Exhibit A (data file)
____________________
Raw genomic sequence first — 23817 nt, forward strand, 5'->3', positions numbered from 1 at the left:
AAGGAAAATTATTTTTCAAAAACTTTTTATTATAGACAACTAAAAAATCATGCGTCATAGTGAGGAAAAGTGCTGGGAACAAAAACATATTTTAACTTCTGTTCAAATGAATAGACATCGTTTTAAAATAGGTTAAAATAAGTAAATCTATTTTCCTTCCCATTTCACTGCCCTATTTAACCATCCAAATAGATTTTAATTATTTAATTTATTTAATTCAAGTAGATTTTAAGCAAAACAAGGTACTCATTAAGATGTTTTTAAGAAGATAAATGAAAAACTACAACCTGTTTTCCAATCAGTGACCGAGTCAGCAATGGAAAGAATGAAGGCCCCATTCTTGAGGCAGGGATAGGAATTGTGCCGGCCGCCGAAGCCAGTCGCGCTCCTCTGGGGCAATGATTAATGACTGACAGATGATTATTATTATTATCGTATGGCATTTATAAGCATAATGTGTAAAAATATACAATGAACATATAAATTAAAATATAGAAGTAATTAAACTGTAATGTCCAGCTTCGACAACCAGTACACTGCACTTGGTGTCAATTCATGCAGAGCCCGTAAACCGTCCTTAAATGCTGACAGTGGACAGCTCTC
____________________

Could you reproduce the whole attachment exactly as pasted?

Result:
Raw genomic sequence first — 23817 nt, forward strand, 5'->3', positions numbered from 1 at the left:
AAGGAAAATTATTTTTCAAAAACTTTTTATTATAGACAACTAAAAAATCATGCGTCATAGTGAGGAAAAGTGCTGGGAACAAAAACATATTTTAACTTCTGTTCAAATGAATAGACATCGTTTTAAAATAGGTTAAAATAAGTAAATCTATTTTCCTTCCCATTTCACTGCCCTATTTAACCATCCAAATAGATTTTAATTATTTAATTTATTTAATTCAAGTAGATTTTAAGCAAAACAAGGTACTCATTAAGATGTTTTTAAGAAGATAAATGAAAAACTACAACCTGTTTTCCAATCAGTGACCGAGTCAGCAATGGAAAGAATGAAGGCCCCATTCTTGAGGCAGGGATAGGAATTGTGCCGGCCGCCGAAGCCAGTCGCGCTCCTCTGGGGCAATGATTAATGACTGACAGATGATTATTATTATTATCGTATGGCATTTATAAGCATAATGTGTAAAAATATACAATGAACATATAAATTAAAATATAGAAGTAATTAAACTGTAATGTCCAGCTTCGACAACCAGTACACTGCACTTGGTGTCAATTCATGCAGAGCCCGTAAACCGTCCTTAAATGCTGACAGTGGACAGCTCTC